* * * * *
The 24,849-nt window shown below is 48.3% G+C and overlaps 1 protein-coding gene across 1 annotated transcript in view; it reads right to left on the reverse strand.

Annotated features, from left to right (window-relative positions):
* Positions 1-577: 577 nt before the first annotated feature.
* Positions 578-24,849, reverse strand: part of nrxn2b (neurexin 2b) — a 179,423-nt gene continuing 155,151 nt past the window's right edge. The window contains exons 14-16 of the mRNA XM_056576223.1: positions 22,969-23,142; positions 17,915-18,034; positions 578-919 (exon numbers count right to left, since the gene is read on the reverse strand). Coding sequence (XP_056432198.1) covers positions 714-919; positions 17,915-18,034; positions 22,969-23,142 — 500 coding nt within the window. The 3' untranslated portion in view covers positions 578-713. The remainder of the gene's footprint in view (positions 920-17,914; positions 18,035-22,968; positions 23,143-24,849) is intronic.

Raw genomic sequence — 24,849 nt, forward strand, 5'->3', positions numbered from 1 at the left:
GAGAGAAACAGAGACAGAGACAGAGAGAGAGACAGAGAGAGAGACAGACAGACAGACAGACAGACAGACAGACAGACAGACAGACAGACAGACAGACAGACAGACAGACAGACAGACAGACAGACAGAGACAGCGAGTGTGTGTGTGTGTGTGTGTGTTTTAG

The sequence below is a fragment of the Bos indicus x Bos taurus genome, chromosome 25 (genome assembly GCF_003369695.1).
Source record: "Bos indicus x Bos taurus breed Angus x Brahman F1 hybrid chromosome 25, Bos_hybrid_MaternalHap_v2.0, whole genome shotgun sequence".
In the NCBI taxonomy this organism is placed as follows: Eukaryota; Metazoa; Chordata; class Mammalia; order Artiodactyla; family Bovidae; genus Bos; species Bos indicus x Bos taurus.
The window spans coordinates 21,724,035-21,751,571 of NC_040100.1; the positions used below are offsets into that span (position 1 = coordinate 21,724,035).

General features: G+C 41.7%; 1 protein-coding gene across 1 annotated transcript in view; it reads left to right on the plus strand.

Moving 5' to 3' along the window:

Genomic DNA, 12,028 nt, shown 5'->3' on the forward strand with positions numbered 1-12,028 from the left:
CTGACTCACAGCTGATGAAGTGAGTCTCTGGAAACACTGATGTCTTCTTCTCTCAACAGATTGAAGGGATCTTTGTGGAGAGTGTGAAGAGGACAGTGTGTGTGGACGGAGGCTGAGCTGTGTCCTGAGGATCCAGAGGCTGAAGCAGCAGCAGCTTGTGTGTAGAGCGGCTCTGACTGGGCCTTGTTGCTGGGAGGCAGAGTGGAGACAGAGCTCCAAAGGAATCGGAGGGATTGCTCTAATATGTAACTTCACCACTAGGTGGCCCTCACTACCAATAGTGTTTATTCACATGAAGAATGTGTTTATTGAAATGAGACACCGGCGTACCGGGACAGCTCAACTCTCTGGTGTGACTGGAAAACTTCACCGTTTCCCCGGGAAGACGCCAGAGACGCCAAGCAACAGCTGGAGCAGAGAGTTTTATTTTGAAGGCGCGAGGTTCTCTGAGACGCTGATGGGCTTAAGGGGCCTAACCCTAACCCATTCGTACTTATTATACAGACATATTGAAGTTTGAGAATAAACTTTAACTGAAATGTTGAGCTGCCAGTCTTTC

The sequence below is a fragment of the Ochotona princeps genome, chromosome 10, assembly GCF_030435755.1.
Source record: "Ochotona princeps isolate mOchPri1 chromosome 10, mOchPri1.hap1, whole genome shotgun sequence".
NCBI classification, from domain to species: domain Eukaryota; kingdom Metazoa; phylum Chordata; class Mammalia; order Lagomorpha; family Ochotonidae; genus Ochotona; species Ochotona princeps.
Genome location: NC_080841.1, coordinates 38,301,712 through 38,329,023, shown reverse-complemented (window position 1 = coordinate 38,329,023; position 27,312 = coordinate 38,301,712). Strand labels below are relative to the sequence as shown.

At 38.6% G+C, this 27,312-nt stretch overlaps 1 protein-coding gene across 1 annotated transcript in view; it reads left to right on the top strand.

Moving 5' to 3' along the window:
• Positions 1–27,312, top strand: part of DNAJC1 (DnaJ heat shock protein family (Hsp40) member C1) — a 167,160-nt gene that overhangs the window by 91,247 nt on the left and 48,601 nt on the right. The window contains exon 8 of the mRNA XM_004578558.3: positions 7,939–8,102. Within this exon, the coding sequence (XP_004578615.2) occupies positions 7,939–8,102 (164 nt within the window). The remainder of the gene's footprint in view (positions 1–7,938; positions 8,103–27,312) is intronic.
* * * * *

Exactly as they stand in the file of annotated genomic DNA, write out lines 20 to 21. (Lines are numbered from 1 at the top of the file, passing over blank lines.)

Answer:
Moving 5' to 3' along the window:
• Positions 1–27,312, top strand: part of DNAJC1 (DnaJ heat shock protein family (Hsp40) member C1) — a 167,160-nt gene that overhangs the window by 91,247 nt on the left and 48,601 nt on the right. The window contains exon 8 of the mRNA XM_004578558.3: positions 7,939–8,102. Within this exon, the coding sequence (XP_004578615.2) occupies positions 7,939–8,102 (164 nt within the window). The remainder of the gene's footprint in view (positions 1–7,938; positions 8,103–27,312) is intronic.